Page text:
Covenant or Contract? Marriage as Theology

By Levitt, Laura | Cross Currents, Summer 1998 | Go to article overview

Covenant or Contract? Marriage as Theology

Levitt, Laura, Cross Currents

Theologizing inequalities within marriage is dangerous for Jewish women precisely because it is done in the name of love.

The Jewish community has found no more central and significant form for the individual Jew to live in ... than the personal covenant marriage. In its exclusiveness and fidelity it has been the chief analogy to the oneness of the relationship with God as the source of personal worth and development. In marriage's intermixture of love and obligation the Jew has seen the model of faith in God permeating the heart and thence all one's actions. Through children, Jews have found the greatest personal joy while carrying out the ancient Jewish pledge to endure through history for God's sake.

- Eugene Borowitz, Exploring Jewish Ethics

Clearly one aspect of the [colonial] project was carried out in the overt articulation at both institutional and discursive levels, but there was also another, perhaps mystified element that was expressed as the self-attributing superiority of the colonizer and the attribution of inferiority to the colonized. The moves to usurp the consciousness of the colonized by attempts to remake the self, evidenced, for instance, in the active suppression of indigenous systems of metaphysics or in the constant preoccupations with the manners and "the Character of the Negro" [like "the Character of the Jew"] ... were simultaneously aimed at dislodging resistance, reorganizing daily life, reconstituting identity, indeed remaking the sexual identity of those subjected to colonial rule.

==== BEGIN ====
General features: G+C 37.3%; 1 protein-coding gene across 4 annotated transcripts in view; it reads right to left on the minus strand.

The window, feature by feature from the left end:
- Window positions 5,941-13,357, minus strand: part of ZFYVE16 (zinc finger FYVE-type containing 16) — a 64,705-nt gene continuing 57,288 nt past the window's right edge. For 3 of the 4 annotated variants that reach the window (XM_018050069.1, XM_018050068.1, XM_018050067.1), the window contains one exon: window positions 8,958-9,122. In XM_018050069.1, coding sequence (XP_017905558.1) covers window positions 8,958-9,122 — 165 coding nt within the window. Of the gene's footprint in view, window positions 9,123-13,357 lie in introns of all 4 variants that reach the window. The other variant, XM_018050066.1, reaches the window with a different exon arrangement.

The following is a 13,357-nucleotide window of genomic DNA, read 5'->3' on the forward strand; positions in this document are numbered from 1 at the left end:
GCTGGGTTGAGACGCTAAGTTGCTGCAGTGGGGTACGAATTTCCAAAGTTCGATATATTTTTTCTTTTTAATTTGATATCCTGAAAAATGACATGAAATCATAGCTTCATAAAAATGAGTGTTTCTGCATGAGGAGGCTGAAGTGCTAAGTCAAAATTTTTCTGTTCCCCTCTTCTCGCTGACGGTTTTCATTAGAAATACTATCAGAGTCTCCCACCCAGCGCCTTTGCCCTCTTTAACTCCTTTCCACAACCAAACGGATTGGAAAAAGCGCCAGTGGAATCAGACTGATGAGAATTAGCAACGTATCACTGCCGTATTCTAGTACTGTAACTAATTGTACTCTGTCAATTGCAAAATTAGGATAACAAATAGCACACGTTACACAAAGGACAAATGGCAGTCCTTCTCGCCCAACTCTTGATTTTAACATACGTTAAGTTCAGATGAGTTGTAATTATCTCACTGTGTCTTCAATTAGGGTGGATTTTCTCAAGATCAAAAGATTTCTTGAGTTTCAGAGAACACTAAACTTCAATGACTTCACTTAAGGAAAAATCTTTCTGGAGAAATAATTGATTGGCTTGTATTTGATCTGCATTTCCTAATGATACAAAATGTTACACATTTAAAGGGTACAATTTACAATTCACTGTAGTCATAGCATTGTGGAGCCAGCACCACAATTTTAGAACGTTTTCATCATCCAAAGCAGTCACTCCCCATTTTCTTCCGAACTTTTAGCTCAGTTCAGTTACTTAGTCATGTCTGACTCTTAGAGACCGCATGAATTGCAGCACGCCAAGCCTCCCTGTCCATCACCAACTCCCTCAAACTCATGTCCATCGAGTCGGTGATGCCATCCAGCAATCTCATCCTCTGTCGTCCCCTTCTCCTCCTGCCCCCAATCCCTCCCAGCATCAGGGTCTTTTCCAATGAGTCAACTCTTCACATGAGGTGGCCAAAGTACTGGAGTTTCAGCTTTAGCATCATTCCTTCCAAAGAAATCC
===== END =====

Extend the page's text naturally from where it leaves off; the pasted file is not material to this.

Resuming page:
- M. Jacqui Alexander, "Redrafting Morality"

In the Jewish home I was raised in, Jewish values were liberal values. There was seemingly no difference. Liberalism was filled with promise. It was through liberal lenses that my parents taught me about justice, about fairness, and about liberation. Liberalism had promised my immigrant grandparents a safe home, hospitable soil, a place to grow and to prosper by entering into the American social contract. In my family, being a citizen of the United States was considered sacred.

My narrative is situated within the various promises of a home in America made to Jews, women, and to Jewish women. Broadly speaking, I critique these promises as part of liberalism and colonialism. I look at how some of these promises have been kept while others have not. This essay is part of a larger project chronicling my attempts as an immigrant granddaughter to claim from my various homes the legacies I both lost and found in my parents' home. It is about my attempt to reclaim certain Jewish traditions lost to them as well as my efforts to lay claim to still other liberal and feminist positions in the present.

While I was in Israel in 1983, I learned a great deal about rabbinic Judaism and my own complicated place within a community of practicing Jews. I spent that year as part of an intense community of primarily American rabbinical students and other recent graduates of American universities who also wanted to know more about their Jewishness. We were each, in our own way, looking for alternatives to the kinds of Jewish homes we had grown up in. All the participants in this program had chosen to spend a year away from home to learn about and engage in classical (rabbinic) texts and practices. Although the dominant position among both the students and faculty in my program was for us to become more traditional, to follow more rabbinic practices, many of us were gnawed by questions about the distance between what we had learned in our American Jewish families about being Jewish and what we were being taught in this program. It was during this time in Israel that I began to acknowledge my need to reconcile the relationship between rabbinic Judaism and liberalism.

I learned not only about contemporary ketubbot or marriage contracts but also about covenantal theology as a liberal Jewish theology of marriage. During one of many intense conversations with my friend Morris, a rabbinical student at the time, he told me about the work of Eugene Borowitz, a leading contemporary liberal Jewish theologian. …

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